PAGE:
The Mural

In 1968, David Paynter, one of the most renowned artists of Sri Lanka, completed his massive masterpiece upon the interior of the East wall behind the altar. It was blessed on the 5th of October that year by Bishop Harold de Soysa at the service of Con­rmation. This famous mural completely transformed the inner face of the Chapel. It gave a new dimension to the name of the Chapel – The Transfiguration. The old familiar striped dull blue and gold drape that served as the backdrop to the altar and the upper dome in the midnight blue picked out with clusters of silver stars (Thomians of those days will remember how they seemed to see one particular star shine from whatever point in the Chapel they looked) gave place to the mural which with its riot of colour now adorns it.

The painting with its unusual beardless Christ has caught the imagination of numerous admirers. Comments, criticisms, and opinions in the central aspect of the painting, the face of Christ, will remain as long as the mural exists. The singular appropriateness of the youthfulness of the ­gures in contrast with the old has not failed to attract the attention of those who have seen it. But this has made it unique.

David Paynter used as his models the workmen and choristers, who used to be practising while he painted. It is said that the features of Rev’d Roy Henry Bower Yin are reflected in the face of Christ. Another outstanding feature of the mural is that from wherever you look at it, the eyes of Christ seem to follow you. The flowers and plants of the painting are tropical and the hillock upon which the Transfigured Christ stands is of an unusual shape. A similar hill could be seen from the Trinity College Chapel in Kandy where David Paynter had earlier spent months painting the famous mural that now adorns its walls. Many still maintain that there is a strong possibility that it was this hillock that was reproduced in the Mural of the Transfiguration.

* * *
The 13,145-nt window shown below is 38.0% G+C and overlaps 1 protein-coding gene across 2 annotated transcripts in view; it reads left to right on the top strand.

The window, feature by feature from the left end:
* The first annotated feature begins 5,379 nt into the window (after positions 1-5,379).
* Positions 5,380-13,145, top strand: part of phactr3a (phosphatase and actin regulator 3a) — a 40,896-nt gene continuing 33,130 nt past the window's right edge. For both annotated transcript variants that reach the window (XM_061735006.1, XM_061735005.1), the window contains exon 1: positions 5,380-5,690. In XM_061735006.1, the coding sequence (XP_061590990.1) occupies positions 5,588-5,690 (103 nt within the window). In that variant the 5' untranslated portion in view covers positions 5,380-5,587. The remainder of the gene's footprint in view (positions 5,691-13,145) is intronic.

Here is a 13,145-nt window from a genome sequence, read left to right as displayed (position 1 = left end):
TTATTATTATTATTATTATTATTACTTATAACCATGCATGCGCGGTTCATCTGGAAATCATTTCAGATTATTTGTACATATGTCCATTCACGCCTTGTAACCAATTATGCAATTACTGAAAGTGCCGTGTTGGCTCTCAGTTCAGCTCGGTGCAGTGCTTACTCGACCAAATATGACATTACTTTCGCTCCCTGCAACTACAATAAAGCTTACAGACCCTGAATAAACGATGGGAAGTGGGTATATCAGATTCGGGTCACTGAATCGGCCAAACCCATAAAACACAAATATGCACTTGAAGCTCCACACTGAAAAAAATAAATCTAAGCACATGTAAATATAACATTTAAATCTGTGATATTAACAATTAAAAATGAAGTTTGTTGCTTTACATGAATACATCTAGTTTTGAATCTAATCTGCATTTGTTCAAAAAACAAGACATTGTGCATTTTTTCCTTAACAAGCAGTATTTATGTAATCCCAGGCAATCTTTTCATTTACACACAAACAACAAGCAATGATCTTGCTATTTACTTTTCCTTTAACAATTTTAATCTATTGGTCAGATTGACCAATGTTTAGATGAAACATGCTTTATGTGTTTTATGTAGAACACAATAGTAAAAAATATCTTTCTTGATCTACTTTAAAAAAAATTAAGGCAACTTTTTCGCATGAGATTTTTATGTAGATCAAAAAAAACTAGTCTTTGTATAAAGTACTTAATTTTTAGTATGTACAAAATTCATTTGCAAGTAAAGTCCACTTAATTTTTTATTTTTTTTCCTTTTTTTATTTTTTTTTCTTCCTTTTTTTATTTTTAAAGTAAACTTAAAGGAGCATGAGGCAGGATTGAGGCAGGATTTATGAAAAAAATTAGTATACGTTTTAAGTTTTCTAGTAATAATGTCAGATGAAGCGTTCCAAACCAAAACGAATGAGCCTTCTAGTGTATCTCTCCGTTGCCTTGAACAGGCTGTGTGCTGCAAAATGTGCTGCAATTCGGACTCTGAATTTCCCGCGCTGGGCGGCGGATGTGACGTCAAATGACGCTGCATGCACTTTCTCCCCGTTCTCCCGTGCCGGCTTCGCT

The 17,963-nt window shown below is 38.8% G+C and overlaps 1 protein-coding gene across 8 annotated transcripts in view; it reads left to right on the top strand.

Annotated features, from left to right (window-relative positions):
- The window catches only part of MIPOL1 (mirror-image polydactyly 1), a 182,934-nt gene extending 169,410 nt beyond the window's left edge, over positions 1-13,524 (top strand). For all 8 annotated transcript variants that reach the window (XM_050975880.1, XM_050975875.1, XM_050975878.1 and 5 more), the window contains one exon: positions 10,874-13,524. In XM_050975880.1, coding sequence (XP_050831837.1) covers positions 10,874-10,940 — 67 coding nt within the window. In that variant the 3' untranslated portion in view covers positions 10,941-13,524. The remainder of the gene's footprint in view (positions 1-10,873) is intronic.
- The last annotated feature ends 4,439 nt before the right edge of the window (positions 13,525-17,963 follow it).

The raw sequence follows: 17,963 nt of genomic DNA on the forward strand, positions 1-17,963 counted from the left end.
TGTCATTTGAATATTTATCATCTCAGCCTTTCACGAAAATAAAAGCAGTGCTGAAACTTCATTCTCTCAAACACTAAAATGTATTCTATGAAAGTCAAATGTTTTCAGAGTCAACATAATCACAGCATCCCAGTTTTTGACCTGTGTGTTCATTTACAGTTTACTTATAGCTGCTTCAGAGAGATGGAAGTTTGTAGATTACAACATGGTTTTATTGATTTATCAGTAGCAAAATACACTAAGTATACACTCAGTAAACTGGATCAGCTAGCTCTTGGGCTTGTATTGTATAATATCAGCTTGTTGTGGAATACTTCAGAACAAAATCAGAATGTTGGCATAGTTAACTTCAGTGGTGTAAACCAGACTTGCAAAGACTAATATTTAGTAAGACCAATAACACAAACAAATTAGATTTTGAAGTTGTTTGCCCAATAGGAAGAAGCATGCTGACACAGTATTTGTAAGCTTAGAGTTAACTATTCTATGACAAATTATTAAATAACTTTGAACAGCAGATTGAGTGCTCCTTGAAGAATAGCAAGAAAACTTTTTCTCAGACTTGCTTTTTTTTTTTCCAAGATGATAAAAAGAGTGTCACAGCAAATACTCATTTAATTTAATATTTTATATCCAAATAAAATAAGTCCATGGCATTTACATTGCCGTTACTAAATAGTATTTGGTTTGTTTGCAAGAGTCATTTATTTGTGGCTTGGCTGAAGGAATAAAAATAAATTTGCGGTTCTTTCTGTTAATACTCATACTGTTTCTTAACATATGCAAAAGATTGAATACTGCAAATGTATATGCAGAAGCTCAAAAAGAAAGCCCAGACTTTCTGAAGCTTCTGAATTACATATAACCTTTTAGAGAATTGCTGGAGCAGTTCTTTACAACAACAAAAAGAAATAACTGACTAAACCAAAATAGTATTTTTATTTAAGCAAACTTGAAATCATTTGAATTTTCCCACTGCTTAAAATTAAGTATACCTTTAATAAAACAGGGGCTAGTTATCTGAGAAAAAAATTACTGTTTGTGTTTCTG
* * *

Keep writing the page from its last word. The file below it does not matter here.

When the painting began, there was a proposal to extend the central motif suitably to the narrow panels on the walls that flank the sides. Accordingly the two niches in them, which held flower arrangements, were sealed and prepared. The huge brass perpetual lamp that used to hang in the middle of the sanctuary was transferred to the Chapel of the Sacrament. However, David Paynter died before the sides could be completed and his sister has expressed a wish that the original plan should be abandoned and that the side panels should be left bare, as any attempt to complete them would, by a contrast in style, mar the main mural. Since then, two smaller brass lamps were hung opposite the sidewalls. They are a symbolic reminder of an unfinished masterpiece that none other should attempt to complete.

It is a fact that through the years many a traveller from all over the globe who has visited the resort town that Mount Lavinia is today has said on their visits to the College Chapel that its mural is one of unusual beauty seen nowhere in the world.